PostScript – Using PostScript to concatenate PostScript and EPS file

This piece of PostScript can be used with any version of Adobe
Acrobat Distiller to allow a sequence of PostScript or EPS
files to be concatenated together into a single PDF file.

PostScript includes a RunFile operator which can be used to
concatenate PostScript files, but it is not suitable for EPS
files for a few reasons:

1. EPS files may have a TIFF preview in the same file. This
will upset Distiller because TIFF just isn’t PostScript.

2. EPS files might not include a call to ‘showpage’. It doesn’t
really matter what that is, but if it is missing all the files
run together on one page.

3. Each EPS file might be a different size, and Distiller has
only one default page size.

This code defines SuperRunFile, which overcomes all these
limitations. The EPS page size adjustment is optional –
see the definition of AdjustToBBox below. Notice that you can
also adjust the margin around an EPS.

To use this you need to add a sequence of calls to SuperRunFile
at the end of this file. You’ll see there’s an example there
now. How you do that is up to you. Once you’ve saved this
file, open it in Distiller in the usual way.

% Define RunFile operator called SuperRunFile,
% capable of detecting and processing DOS-format
% EPS files with binary preview headers.
% Optionally resets page size to enclose EPS.
% Also ensures a showpage is done.

% Copyright Aandi Inston 1997, 1999. Version 2.
% Not to be used in a commercial product.
% Supplied as is with no actual or implied warranty.
% Please post requests for support to public forums.

/AdjustToBBox true def % true to set page size to contain bbox
/Margin 1 def % bbox margin (units 1/72 inch)

/FileName exch def


FileName (r) file /F exch def
/S 32 string def F S readstring
{ pop } if

S 0 get 197 eq /EPSPrev? exch def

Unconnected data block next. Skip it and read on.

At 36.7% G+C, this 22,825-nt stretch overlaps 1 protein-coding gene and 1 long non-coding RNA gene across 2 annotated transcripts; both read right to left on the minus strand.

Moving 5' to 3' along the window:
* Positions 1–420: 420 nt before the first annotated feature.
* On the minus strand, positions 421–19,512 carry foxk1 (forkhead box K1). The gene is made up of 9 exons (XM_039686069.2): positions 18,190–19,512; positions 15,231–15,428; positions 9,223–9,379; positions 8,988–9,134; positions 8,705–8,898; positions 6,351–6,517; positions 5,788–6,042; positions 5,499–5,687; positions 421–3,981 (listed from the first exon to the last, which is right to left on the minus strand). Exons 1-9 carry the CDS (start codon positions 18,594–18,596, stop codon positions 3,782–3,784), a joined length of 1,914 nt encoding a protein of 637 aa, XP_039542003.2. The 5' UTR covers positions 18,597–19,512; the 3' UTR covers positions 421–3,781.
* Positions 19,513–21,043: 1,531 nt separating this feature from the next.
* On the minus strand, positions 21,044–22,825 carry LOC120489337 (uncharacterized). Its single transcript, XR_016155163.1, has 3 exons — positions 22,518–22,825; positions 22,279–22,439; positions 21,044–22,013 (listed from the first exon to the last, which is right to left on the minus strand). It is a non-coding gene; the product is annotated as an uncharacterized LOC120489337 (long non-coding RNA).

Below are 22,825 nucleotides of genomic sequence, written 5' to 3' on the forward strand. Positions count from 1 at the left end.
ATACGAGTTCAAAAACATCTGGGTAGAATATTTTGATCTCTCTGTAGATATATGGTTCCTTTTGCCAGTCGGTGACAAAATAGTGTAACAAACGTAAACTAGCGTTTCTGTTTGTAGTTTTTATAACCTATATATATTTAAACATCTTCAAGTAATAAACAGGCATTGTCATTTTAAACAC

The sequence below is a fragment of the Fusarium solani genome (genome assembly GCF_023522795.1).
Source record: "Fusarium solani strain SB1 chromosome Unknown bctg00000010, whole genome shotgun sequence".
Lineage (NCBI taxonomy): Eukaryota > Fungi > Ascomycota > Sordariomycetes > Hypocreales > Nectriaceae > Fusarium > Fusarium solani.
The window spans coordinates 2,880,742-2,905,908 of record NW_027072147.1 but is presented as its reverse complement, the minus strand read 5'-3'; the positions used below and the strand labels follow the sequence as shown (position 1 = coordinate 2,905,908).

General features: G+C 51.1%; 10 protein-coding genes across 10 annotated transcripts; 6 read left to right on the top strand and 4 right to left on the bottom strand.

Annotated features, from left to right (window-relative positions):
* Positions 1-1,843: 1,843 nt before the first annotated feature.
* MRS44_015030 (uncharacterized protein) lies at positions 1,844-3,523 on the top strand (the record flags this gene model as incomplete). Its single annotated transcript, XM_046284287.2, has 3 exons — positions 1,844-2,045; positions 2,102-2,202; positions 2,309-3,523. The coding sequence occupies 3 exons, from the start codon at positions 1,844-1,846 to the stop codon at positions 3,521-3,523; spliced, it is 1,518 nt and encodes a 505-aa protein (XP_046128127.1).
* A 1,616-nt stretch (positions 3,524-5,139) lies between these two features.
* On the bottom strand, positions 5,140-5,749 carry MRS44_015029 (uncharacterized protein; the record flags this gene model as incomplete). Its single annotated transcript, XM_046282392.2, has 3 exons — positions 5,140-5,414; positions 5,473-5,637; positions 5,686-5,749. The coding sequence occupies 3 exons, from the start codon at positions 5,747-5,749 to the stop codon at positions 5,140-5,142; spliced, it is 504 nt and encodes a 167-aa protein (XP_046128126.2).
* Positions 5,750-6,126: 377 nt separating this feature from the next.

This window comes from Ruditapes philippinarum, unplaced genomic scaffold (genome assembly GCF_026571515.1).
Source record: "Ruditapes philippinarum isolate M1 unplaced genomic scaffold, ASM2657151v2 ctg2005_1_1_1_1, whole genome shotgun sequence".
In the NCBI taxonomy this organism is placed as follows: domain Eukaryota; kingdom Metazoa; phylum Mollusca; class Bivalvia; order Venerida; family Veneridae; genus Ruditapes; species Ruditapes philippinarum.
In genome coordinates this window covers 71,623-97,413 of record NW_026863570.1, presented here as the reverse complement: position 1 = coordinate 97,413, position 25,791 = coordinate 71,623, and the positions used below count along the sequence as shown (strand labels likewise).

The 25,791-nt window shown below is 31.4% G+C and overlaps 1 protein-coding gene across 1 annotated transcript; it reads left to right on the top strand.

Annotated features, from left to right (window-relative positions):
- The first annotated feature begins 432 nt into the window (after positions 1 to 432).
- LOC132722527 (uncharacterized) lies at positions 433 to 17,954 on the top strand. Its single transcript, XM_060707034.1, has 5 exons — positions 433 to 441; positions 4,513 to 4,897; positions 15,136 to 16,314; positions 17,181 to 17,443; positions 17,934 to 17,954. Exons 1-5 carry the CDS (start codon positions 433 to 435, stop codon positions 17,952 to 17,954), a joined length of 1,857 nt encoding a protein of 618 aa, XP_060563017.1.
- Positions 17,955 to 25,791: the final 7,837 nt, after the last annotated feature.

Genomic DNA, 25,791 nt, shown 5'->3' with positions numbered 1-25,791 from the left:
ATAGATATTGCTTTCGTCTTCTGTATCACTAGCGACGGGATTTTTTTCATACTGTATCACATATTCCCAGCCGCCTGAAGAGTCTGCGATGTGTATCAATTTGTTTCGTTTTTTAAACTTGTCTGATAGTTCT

(Processing EPS page ) print FileName print (n) print
S 7 get 256 mul S 6 get add 256 mul S 5 get add 256 mul S 4 get add
/StartByte exch def
S 11 get 256 mul S 10 get add 256 mul S 9 get add 256 mul S 8 get add
/Length exch def

/FX { F StartByte setfileposition
F Length () /SubFileDecode filter /FF exch def } def

(Processing PostScript file ) print FileName print (n) print
/FX { /FF F def
F 0 setfileposition } def

/S 255 string def
FF S readline pop /SS exch def
SS (%!PS-Adobe) anchorsearch
pop pop
SS ( EPSF-) search
{ pop pop pop true }
{ pop false } ifelse
{ pop false } ifelse
/EPSHead? exch def

{ FF S readline pop /SS exch def
SS (%%) anchorsearch
{ pop pop
SS (%%BoundingBox:) anchorsearch
{ pop pop
SS 14 SS length 14 sub getinterval
cvx exec
counttomark 4 ne
(** Unsupported bounding box linen) print
SS print (n) print exit
/URY exch def /URX exch def
/BRY exch def /BRX exch def pop
<< /PageSize [ URX BRX sub Margin dup add add
URY BRY sub Margin dup add add ] >> setpagedevice
BRX Margin sub neg BRY Margin sub neg translate
(EPS page size setn) print flush
{ pop } ifelse
{ pop exit }
} loop
{ (No EPS headern) print }

globaldict /DidWeShowPage? false put
/TheRealShowPage /showpage load def
/showpage { /DidWeShowPage? true store TheRealShowPage } def

save mark
FF cvx exec
cleartomark restore

DidWeShowPage? not
{ TheRealShowPage } if

bind def

% Following is an example of the use of SuperRunFile.
% Notice how, in DOS file names, must be written as \.
(c:\temp\example1.eps) SuperRunFile

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